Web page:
Ex Hex - It's Real - Albums - Reviews - Soundblab

Ex Hex - It's Real

by Tim Sentz Rating:7 Release Date:2019-03-22
Ex Hex - It's Real
Ex Hex - It's Real

Back in 2014, Mary Timony’s Ex Hex released a stellar debut of pop-rock with heavy riffage, and an 80s power metal groove to it. To put it more directly: Rips ripped. The album was one of the biggest successes of Timony’s post-Helium career. I managed to catch them a handful of times on tour that year with Speedy Ortiz, and they were by far one of the most fun rock bands to catch live. The energy, the tight song writing, it was all perfect for 2014.

Flash forward to 2019, and Ex Hex return with It’s Real, an album that’s so far removed from the aesthetic of Rips that its hard to imagine it’s the same band. One of the major strengths of Rips was how well all of it came together. There was this glam-rock feel to it, and that’s definitely missing from It’s Real. If anything, It’s Real is just a B-side record to Rips, as very little has changed between the albums, outside of Timony attempting to be a bit more topical with her lyrics. All the necessary components are here, they just don’t align as seamlessly as before.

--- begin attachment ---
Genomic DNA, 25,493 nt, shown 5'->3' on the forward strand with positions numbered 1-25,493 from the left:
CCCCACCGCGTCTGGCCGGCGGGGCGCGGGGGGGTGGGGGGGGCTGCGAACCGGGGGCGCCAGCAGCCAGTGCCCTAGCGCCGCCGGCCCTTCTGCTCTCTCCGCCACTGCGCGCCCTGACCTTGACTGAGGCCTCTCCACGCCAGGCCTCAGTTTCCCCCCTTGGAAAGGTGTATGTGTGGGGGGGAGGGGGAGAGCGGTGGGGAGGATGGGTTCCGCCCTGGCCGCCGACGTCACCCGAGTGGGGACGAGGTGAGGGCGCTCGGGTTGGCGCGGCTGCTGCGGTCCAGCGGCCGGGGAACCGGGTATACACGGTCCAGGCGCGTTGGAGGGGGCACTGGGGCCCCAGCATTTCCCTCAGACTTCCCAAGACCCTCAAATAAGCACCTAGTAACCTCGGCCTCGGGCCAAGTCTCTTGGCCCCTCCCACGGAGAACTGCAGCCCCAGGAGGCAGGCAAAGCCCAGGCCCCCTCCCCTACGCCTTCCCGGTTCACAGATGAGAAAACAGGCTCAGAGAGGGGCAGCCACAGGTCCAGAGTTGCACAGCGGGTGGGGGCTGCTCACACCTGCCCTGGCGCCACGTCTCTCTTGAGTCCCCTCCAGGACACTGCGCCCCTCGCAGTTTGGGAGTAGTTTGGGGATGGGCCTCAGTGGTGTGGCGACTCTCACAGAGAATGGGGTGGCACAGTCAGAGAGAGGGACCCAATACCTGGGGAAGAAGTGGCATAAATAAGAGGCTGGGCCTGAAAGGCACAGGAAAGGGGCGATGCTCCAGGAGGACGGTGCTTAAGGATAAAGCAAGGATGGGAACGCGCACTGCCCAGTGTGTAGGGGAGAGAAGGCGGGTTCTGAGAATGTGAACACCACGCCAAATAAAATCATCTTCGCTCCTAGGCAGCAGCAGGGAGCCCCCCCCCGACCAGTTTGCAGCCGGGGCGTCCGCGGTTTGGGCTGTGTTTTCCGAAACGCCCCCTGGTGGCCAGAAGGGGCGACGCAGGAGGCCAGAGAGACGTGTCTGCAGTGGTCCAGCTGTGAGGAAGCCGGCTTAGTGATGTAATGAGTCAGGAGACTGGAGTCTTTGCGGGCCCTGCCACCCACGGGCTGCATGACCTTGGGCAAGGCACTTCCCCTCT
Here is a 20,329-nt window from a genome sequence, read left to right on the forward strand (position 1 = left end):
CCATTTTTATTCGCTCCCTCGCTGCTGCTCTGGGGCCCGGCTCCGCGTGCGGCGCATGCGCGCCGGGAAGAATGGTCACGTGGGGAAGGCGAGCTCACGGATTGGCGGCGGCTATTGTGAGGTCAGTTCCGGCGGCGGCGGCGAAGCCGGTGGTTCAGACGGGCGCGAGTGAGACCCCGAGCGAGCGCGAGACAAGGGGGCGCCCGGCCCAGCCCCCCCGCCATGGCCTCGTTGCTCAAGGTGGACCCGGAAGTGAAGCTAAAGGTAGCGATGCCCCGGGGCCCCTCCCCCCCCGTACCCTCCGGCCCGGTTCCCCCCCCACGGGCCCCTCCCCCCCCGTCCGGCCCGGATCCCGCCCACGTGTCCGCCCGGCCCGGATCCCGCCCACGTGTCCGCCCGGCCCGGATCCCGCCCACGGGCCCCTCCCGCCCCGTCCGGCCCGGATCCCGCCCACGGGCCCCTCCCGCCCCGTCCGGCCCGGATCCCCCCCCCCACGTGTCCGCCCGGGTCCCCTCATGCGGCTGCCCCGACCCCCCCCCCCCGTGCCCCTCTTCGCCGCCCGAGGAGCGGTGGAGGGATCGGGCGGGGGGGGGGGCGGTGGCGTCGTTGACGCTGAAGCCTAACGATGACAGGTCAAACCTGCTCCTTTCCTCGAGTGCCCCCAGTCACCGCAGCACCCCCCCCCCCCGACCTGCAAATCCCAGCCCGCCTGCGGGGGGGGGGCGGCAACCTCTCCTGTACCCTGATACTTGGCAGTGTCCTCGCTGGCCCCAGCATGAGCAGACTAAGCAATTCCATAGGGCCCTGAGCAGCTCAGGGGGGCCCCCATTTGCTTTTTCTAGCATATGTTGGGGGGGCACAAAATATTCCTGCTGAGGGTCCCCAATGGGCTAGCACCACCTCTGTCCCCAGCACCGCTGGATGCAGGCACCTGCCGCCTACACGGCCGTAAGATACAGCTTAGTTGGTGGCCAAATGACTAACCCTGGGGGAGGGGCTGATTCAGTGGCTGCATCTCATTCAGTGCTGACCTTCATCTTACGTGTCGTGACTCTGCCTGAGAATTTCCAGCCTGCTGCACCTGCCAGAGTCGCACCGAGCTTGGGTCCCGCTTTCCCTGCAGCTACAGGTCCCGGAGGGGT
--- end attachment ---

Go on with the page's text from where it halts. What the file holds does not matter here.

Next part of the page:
For example, “Tough Enough” has soaring 80s guitar riffage, and a singalong chorus, but lyrically its bland and uninspired. When Rips came out, we were a different world, enjoying prosperity under the previous administration, so the light-hearted romp that was Rips was energetic and fun. Now that we’re steeped in tyranny, the music takes on a whole different light. In a way, It’s Real is a political album, but the statement recycled to the point that it can be a bit of a slog to get through.

All of this is to just say that It’s Real pales in comparison to Rips, but that’s not to say it’s a total drag. There’s still plenty to enjoy from the record – “Diamond Drive” is an exhilarating, surf rock inspired jaunt, and elsewhere on the record during “Radiate” Timony gives a lively presentation that’s fun and positive. After years with Helium, Wild Flag, and all her various projects, I suppose the expectation was a little high for Ex Hex to deliver another whopper of power pop.

It’s Real just seems unnecessarily safe, with a lot of the same elements that made Rips fun, but 5 years later it comes off as a rehash and makes its audience desperate for the nostalgia of it’s predecessor. Still, if your cup of tea is power chords, hard rocking riffage, and stitched together lyrics, you could do much worse than Ex Hex.

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